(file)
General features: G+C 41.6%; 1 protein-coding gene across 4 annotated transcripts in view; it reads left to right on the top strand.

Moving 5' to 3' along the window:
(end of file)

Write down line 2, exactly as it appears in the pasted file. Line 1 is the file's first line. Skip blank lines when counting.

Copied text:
Moving 5' to 3' along the window: